Haitian music blasted through loudspeakers on Thursday as Haitian immigrants and other community members celebrated the country’s independence from France.
Food, art, music and live performances were held at the Veterans Park Amphitheater, starting at 1 p.m. Haitian Flag Day is celebrated on May 18, commemorating the country’s independence from France and the raising of its own flag on this day in 1803.
Harriett Joseph, a Haitian event planner, said several Haitian community members came together to organize the event which she hopes helped other Springfielders appreciate and learn about Haitian culture.
“The festival kind of thing that we (are) doing right now put people together — different kind of people, different country, so that’s my dream to always put them together and to do unity between us,” Joseph said.
Gilbert Fortil, owner of Haitian radio station New Diaspora Live, said the city encouraged him and others last month to work with them to put on the festival in order to invite people to appreciate Haitian culture. He estimated around 7,000 Haitian immigrants to live in the city.
“I’m glad ... that I have this chance to share our culture; that’s a really good opportunity for us,” Fortil said.
Laura Kovaleski, an artist whose mother is a Haitian immigrant, said she appreciated the opportunity to share her art at an event that “bridged the gap” between native U.S. citizens and Haiti immigrants.
Johnson Solomon, patient advocate and translator at Rocking Horse Community Health Center, said the health center brought their mobile health station to the event to show the community — Haitian and otherwise — that the organization is willing to go meet people who need medical aid.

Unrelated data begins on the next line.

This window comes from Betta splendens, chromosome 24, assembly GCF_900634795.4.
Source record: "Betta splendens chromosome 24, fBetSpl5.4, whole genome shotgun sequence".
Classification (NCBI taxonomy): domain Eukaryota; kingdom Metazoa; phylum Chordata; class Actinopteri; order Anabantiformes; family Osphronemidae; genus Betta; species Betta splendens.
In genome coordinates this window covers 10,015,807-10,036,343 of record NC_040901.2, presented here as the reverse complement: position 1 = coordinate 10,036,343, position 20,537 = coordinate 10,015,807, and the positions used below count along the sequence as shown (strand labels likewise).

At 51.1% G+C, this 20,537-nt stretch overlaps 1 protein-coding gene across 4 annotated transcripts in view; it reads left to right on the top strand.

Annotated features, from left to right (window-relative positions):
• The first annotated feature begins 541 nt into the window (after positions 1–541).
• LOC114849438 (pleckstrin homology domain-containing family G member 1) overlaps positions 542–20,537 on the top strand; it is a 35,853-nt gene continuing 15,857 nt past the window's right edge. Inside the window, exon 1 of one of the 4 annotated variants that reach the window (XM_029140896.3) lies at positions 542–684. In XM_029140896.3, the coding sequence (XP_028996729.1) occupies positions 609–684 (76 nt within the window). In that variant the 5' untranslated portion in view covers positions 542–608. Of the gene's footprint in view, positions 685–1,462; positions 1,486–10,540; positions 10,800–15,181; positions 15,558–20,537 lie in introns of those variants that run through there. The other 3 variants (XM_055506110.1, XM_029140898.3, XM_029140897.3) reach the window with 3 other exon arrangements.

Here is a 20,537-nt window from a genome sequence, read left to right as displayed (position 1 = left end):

Solomon said as a Haitian immigrant, he and others want Haitian Flag Day to become akin to Cinco de Mayo in Springfield, becoming a holiday people of many cultures celebrate. He said he believes next year’s event will be bigger and more widely attended after people who attended this year have spread the word.
The city has accepted and celebrated the Haitian community since the start of its growth, and Solomon said he feels grateful for this.
“Everybody has come on board to help the community,” Solomon said. “When you’re in a new place and you see people open their arms to accept you, this is big. This is huge.”
Guerline Etienne, who owns business T-Guer Top Model, said she enjoyed building community and the opportunity for Haitians to remember from where they came. She sold clothing and jewelry — which she made herself — depicting the Haitian flag and country.
“It’s to be together; to come and dance and drink together,” Etienne said.
Kovaleski said she and her mother, who was here before the community began growing so rapidly, help Haitian immigrants with translation and other needs.
“For Haitians, a lot of their life has been crazy (with) being displaced from their own homes, and we all understand that being displaced is not (easy); it’s hard to leave your home,” Kovaleski said. “Coming here to Springfield gives an opportunity. It may not be home, but it opens all these different opportunities to them.”